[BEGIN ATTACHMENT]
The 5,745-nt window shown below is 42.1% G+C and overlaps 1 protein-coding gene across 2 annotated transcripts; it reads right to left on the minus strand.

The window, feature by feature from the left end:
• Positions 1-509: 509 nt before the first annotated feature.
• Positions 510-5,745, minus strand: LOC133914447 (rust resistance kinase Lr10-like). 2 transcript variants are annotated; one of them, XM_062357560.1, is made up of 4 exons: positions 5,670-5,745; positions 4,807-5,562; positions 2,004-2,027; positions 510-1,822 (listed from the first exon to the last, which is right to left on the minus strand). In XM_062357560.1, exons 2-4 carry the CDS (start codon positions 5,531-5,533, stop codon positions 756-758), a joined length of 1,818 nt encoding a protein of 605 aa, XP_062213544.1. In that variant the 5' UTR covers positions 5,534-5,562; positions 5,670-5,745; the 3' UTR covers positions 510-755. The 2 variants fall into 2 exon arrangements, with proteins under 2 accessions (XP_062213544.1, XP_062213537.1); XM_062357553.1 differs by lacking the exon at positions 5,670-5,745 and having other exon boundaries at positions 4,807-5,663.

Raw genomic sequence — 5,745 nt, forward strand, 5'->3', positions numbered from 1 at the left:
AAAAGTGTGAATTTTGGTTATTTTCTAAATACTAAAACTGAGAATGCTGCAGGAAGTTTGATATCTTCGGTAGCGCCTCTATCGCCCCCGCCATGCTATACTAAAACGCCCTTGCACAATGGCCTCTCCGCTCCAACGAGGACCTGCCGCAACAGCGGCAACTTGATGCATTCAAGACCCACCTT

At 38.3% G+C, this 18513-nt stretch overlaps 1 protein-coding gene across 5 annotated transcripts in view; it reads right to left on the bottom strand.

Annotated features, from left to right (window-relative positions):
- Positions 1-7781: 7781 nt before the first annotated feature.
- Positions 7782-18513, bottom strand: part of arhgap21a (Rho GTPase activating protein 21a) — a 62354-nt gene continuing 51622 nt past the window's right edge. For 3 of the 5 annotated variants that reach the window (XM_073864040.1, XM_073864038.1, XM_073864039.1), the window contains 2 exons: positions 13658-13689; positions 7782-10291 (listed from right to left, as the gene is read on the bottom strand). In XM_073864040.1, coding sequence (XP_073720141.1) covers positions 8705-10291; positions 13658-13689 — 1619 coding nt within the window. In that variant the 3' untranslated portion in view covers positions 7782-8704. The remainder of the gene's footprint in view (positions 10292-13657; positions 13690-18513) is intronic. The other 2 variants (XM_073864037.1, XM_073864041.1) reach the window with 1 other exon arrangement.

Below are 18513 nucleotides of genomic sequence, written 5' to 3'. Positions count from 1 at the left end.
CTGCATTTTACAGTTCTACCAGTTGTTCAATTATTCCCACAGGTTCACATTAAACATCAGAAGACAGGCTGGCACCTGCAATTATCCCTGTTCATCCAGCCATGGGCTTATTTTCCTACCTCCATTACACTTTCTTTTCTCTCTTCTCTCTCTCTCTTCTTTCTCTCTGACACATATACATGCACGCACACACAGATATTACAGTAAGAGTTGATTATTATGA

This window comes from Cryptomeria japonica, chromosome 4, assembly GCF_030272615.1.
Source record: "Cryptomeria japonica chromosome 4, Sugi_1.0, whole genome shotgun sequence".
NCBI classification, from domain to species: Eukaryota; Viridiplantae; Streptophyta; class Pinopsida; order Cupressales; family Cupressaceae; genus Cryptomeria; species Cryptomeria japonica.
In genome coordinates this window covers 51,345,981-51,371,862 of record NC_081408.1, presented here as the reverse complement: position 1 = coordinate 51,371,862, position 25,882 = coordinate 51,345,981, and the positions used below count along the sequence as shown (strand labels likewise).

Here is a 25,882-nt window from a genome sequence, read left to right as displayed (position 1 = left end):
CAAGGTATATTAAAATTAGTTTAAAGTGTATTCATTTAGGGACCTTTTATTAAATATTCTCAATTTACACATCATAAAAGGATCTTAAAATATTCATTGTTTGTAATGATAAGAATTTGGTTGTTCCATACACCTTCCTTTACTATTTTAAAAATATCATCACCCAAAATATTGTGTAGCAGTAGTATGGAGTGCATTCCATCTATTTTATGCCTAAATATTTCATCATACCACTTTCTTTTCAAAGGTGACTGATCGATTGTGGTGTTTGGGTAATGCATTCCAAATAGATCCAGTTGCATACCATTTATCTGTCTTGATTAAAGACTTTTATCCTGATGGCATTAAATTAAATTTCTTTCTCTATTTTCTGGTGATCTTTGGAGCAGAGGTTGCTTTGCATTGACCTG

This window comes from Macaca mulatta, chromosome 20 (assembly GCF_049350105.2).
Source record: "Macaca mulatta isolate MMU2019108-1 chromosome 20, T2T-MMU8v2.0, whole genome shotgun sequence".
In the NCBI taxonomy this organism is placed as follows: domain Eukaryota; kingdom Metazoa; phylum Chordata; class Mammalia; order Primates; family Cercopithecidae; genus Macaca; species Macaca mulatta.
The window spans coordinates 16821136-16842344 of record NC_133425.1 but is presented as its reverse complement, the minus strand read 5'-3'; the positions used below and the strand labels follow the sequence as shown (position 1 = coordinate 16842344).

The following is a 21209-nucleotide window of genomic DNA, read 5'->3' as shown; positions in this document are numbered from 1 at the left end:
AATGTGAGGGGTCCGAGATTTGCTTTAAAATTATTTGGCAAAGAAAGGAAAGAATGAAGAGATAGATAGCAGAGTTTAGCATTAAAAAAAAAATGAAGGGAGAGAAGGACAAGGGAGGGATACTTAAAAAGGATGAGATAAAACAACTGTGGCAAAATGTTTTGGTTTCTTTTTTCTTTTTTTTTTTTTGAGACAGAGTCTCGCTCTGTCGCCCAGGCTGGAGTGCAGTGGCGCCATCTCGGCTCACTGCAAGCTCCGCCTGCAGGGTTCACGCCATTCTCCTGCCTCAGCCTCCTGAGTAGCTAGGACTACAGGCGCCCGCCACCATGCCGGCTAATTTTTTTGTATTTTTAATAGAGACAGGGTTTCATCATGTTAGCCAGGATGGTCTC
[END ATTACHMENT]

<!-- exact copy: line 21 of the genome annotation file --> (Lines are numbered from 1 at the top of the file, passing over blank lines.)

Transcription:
In the NCBI taxonomy this organism is placed as follows: domain Eukaryota; kingdom Metazoa; phylum Chordata; class Mammalia; order Primates; family Cercopithecidae; genus Macaca; species Macaca mulatta.